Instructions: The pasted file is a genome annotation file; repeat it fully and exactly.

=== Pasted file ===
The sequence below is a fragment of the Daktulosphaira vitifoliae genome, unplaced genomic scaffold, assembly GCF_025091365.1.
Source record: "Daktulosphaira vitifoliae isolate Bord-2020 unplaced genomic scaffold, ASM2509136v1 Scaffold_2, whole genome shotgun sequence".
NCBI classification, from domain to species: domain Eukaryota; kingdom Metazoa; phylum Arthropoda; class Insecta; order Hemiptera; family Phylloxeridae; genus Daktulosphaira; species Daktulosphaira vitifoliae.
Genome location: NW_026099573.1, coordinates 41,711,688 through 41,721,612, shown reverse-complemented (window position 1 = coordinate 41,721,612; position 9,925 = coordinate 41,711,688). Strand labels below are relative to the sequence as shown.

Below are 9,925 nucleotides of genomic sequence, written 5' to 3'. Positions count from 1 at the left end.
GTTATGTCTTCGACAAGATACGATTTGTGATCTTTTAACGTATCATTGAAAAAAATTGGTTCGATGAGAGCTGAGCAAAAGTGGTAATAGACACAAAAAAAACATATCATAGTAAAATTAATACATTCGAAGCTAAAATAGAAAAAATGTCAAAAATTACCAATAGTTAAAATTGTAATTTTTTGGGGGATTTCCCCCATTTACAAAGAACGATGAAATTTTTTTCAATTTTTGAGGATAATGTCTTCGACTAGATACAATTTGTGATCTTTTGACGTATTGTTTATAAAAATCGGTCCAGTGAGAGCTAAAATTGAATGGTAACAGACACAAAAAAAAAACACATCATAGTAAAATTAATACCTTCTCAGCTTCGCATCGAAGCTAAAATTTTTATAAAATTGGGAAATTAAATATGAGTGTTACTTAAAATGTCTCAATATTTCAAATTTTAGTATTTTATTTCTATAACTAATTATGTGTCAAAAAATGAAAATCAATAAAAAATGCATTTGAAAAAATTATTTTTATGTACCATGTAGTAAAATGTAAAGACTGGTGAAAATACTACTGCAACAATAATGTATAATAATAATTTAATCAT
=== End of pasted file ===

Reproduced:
The sequence below is a fragment of the Daktulosphaira vitifoliae genome, unplaced genomic scaffold, assembly GCF_025091365.1.
Source record: "Daktulosphaira vitifoliae isolate Bord-2020 unplaced genomic scaffold, ASM2509136v1 Scaffold_2, whole genome shotgun sequence".
NCBI classification, from domain to species: domain Eukaryota; kingdom Metazoa; phylum Arthropoda; class Insecta; order Hemiptera; family Phylloxeridae; genus Daktulosphaira; species Daktulosphaira vitifoliae.
Genome location: NW_026099573.1, coordinates 41,711,688 through 41,721,612, shown reverse-complemented (window position 1 = coordinate 41,721,612; position 9,925 = coordinate 41,711,688). Strand labels below are relative to the sequence as shown.

Below are 9,925 nucleotides of genomic sequence, written 5' to 3'. Positions count from 1 at the left end.
GTTATGTCTTCGACAAGATACGATTTGTGATCTTTTAACGTATCATTGAAAAAAATTGGTTCGATGAGAGCTGAGCAAAAGTGGTAATAGACACAAAAAAAACATATCATAGTAAAATTAATACATTCGAAGCTAAAATAGAAAAAATGTCAAAAATTACCAATAGTTAAAATTGTAATTTTTTGGGGGATTTCCCCCATTTACAAAGAACGATGAAATTTTTTTCAATTTTTGAGGATAATGTCTTCGACTAGATACAATTTGTGATCTTTTGACGTATTGTTTATAAAAATCGGTCCAGTGAGAGCTAAAATTGAATGGTAACAGACACAAAAAAAAAACACATCATAGTAAAATTAATACCTTCTCAGCTTCGCATCGAAGCTAAAATTTTTATAAAATTGGGAAATTAAATATGAGTGTTACTTAAAATGTCTCAATATTTCAAATTTTAGTATTTTATTTCTATAACTAATTATGTGTCAAAAAATGAAAATCAATAAAAAATGCATTTGAAAAAATTATTTTTATGTACCATGTAGTAAAATGTAAAGACTGGTGAAAATACTACTGCAACAATAATGTATAATAATAATTTAATCAT